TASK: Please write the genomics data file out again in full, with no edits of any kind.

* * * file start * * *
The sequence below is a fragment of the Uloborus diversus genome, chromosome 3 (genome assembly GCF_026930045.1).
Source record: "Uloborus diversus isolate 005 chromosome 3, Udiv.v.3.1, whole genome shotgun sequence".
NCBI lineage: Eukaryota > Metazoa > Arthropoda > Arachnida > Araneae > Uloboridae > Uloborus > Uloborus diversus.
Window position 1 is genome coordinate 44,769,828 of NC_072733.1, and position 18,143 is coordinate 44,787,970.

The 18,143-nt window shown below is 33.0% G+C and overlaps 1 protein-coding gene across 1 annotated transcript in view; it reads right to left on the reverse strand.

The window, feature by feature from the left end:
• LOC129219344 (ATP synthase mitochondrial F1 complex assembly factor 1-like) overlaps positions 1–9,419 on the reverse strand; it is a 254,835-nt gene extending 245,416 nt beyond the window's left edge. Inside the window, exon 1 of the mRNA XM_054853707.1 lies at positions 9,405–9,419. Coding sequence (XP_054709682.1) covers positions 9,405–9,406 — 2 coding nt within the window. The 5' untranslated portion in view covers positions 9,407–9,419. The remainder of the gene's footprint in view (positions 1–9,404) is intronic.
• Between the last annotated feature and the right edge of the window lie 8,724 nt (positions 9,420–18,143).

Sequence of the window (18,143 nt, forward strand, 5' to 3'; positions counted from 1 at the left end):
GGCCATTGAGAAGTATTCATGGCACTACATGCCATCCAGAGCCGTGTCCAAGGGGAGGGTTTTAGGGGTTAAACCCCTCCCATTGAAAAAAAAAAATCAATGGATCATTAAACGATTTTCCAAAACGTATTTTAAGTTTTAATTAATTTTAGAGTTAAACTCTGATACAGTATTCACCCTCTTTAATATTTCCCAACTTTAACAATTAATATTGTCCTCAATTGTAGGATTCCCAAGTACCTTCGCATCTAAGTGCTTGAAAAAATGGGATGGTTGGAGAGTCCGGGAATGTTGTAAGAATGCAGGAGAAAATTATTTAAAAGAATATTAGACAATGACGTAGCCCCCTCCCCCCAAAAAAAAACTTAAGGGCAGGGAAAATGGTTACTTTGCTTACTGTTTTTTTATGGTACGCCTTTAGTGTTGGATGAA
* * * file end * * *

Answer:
The sequence below is a fragment of the Uloborus diversus genome, chromosome 3 (genome assembly GCF_026930045.1).
Source record: "Uloborus diversus isolate 005 chromosome 3, Udiv.v.3.1, whole genome shotgun sequence".
NCBI lineage: Eukaryota > Metazoa > Arthropoda > Arachnida > Araneae > Uloboridae > Uloborus > Uloborus diversus.
Window position 1 is genome coordinate 44,769,828 of NC_072733.1, and position 18,143 is coordinate 44,787,970.

The 18,143-nt window shown below is 33.0% G+C and overlaps 1 protein-coding gene across 1 annotated transcript in view; it reads right to left on the reverse strand.

The window, feature by feature from the left end:
• LOC129219344 (ATP synthase mitochondrial F1 complex assembly factor 1-like) overlaps positions 1–9,419 on the reverse strand; it is a 254,835-nt gene extending 245,416 nt beyond the window's left edge. Inside the window, exon 1 of the mRNA XM_054853707.1 lies at positions 9,405–9,419. Coding sequence (XP_054709682.1) covers positions 9,405–9,406 — 2 coding nt within the window. The 5' untranslated portion in view covers positions 9,407–9,419. The remainder of the gene's footprint in view (positions 1–9,404) is intronic.
• Between the last annotated feature and the right edge of the window lie 8,724 nt (positions 9,420–18,143).

Sequence of the window (18,143 nt, forward strand, 5' to 3'; positions counted from 1 at the left end):
GGCCATTGAGAAGTATTCATGGCACTACATGCCATCCAGAGCCGTGTCCAAGGGGAGGGTTTTAGGGGTTAAACCCCTCCCATTGAAAAAAAAAAATCAATGGATCATTAAACGATTTTCCAAAACGTATTTTAAGTTTTAATTAATTTTAGAGTTAAACTCTGATACAGTATTCACCCTCTTTAATATTTCCCAACTTTAACAATTAATATTGTCCTCAATTGTAGGATTCCCAAGTACCTTCGCATCTAAGTGCTTGAAAAAATGGGATGGTTGGAGAGTCCGGGAATGTTGTAAGAATGCAGGAGAAAATTATTTAAAAGAATATTAGACAATGACGTAGCCCCCTCCCCCCAAAAAAAAACTTAAGGGCAGGGAAAATGGTTACTTTGCTTACTGTTTTTTTATGGTACGCCTTTAGTGTTGGATGAA